Tim: I was in the culinary industry working 65-70 hours a week, and it got emotionally and physically exhausting. I was kitchen manager in a restaurant in downtown Oakville, ON for seven years. I gave them two months notice just out of respect for everything they did for me. I ended up going to Europe for a month, doing some traveling. I came back without much of a plan. I was driving down Cornwall Rd. in Oakville and saw a “hiring cooks” sign. I went in and applied. They hired me the same day. That was about 8 years ago. I worked my way up at the Oakville store, from Team Member to Buyer. I think I was the first Prepared Foods Buyer in Ontario. I worked my way up to Associate Team Leader, transferred to the Square One store for opening as Associate Team Leader. Then I did a bunch of openings: Detroit, Park Ridge Chicago, Naperville Chicago, Markham. Then, I was able to step into the Team Leader role at Square One for about a year. And then this store (Yonge and Sheppard) was opening. I wanted to open my own store as Team Leader, and got the job.
Christine: We are glad to have you!
Lisa: I’ve been with Whole Foods for four years. I was previously in the sports industry, a similar situation – working 70 hours a week, no days off for 16 days in a row (laughs). Not very conducive to a personal life. I did my education in sports business. I was thrilled to be in the industry but realized it wasn’t for me. I always had a love of food. My very first job out of school was being a marketing assistant for a small one-shop gourmet grocer. Whole Foods Square One store was hiring for their pre-opening team. I interviewed and got the job as Marketing and Community Relations Specialist. I helped open Square One and established the community partnerships there. Two years ago, I had the opportunity to move downtown to the Yorkville store. Then I hitched on for the ride over here in September![/itemQ: There's a lot of movement between stores and even between cities, it's fascinating. Sounds like you've been able to do a bit of travelling.
Christine: We’re sent to support new stores for a couple weeks at a time. We just help them with production, getting systems in place, helping to calm people down. New team members can get overwhelmed.
Tim: You’re usually matched one-to-one with a new team member to train them and set them up. Once the store opens, we go home and leave them on their own.
Lisa: It’s important for our company culture as well. In a new market like Ottawa, they hired 150 people from the local area. It’s important for the culture and messages to get integrated. That’s a lot of benefit to bringing in people from different stores. As we grow in Canada, it’s going to continue that way.
Christine: After our Yorkville store opened, the second Canadian store was Vancouver. A lot of us got to go over and it was amazing. It was such a different environment. They already so organic.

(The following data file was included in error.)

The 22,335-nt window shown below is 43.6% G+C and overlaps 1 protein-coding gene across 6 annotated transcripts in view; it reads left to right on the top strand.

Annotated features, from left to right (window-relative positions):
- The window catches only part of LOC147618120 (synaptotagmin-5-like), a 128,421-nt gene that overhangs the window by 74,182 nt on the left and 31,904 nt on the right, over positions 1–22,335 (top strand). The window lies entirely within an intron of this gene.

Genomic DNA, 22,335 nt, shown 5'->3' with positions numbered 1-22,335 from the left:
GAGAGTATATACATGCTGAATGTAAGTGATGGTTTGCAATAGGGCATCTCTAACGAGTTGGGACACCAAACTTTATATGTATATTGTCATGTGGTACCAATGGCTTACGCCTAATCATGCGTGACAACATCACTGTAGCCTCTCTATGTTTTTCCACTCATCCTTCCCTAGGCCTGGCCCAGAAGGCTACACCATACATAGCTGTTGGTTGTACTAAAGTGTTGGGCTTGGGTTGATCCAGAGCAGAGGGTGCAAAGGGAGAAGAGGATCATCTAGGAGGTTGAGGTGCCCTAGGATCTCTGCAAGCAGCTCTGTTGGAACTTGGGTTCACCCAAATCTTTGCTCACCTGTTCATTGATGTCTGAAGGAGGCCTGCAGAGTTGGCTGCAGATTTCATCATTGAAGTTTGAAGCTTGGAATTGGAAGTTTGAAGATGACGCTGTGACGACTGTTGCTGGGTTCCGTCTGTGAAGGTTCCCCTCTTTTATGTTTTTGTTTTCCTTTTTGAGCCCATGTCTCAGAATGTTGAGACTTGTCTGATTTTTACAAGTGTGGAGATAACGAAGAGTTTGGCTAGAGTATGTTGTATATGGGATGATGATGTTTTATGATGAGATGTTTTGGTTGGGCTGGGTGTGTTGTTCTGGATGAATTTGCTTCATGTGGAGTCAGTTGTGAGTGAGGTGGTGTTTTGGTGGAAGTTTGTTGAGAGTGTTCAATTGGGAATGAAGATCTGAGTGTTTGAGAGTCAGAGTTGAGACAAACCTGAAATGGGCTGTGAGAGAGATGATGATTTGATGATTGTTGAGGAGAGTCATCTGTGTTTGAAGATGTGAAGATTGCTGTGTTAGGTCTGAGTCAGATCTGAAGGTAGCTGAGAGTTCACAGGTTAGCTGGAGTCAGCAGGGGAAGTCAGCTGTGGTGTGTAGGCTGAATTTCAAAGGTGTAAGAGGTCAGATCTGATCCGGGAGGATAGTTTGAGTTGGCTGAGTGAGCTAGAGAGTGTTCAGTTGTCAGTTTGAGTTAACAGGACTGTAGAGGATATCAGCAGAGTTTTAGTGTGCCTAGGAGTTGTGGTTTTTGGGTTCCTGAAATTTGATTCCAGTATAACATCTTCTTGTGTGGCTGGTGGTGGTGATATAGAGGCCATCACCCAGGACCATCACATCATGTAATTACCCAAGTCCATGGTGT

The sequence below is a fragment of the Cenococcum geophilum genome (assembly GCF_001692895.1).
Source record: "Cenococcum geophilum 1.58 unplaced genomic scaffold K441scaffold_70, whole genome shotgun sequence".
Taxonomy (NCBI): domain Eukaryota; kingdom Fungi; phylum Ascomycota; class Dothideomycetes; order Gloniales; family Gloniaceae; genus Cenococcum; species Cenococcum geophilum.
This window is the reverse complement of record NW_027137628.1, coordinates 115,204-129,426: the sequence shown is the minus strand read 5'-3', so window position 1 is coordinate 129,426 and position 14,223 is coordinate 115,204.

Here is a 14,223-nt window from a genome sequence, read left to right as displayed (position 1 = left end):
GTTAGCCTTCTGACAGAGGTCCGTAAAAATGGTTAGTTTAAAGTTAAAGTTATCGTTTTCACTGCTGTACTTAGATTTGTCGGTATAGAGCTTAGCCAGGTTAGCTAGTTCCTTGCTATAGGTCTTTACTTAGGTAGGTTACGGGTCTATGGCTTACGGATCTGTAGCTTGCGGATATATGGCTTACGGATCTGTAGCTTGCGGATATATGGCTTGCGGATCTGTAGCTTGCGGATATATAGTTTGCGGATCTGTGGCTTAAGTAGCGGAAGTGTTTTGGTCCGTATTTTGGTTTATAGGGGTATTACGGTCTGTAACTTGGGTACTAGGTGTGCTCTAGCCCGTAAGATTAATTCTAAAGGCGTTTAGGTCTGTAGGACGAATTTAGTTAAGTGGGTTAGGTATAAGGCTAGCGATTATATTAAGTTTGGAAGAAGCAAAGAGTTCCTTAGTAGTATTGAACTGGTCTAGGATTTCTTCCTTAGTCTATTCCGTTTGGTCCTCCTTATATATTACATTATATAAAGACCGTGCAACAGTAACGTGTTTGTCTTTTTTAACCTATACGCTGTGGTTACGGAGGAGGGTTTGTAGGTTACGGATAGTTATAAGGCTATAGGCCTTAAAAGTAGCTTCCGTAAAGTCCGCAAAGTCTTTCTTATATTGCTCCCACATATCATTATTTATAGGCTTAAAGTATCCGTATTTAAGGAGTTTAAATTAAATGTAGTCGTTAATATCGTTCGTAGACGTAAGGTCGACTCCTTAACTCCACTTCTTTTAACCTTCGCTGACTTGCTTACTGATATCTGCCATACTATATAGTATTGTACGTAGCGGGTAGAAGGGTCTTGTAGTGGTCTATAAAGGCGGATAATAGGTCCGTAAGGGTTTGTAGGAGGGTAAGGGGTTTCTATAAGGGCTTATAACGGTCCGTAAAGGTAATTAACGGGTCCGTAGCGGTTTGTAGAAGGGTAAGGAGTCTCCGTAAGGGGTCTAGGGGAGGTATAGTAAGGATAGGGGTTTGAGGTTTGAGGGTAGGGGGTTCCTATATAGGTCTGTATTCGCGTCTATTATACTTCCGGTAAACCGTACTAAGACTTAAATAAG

Christine: The team has just been amazing. We started with about one-third of the employees from other stores, and all of the leaders from existing stores. We worked so hard to get the right people on board. We had a “What’s Brewing Night” with our customer base, and we heard that we have amazing team members – people telling us how helpful, how knowledgeable they are. We do train them, but we are so lucky to have such a great group of team members.
Tim: One of our core values is Team Member happiness. When I did pre-opening interviews, I had to hire 66 people for my department alone. I really took the time to get to know them. I hired them as person, not as a worker. A lot of them don’t have culinary experience whatsoever, but I was willing to train them if they were they right person. It’s paying off.
Tim: First and foremost, a positive attitude. I don’t want a negative attitude whatsoever in my kitchen. Happy, positive, hardworking, good people. That’s number one for me.
Lisa: a lot of people relate to our core values of natural and organic food.
A lot of Team Members are passionate about organic lifestyle and can really speak to the customer because they know our products and we don’t have conventional products compared to traditional retailers.
Christine: we usually do three interviews with all team members: phone interview, face to face and then a third with one of the leadership team. That final interview is all about any questions they have. Many of the team members knew Whole Foods, and were really excited about it. And the few that weren’t sure, they did research about natural and organic, so they tried. They know what customer service means, and had the right feel from the start. I heard team members this past week saying “this is the first job I’ve actually enjoyed, I actually like coming to work!”.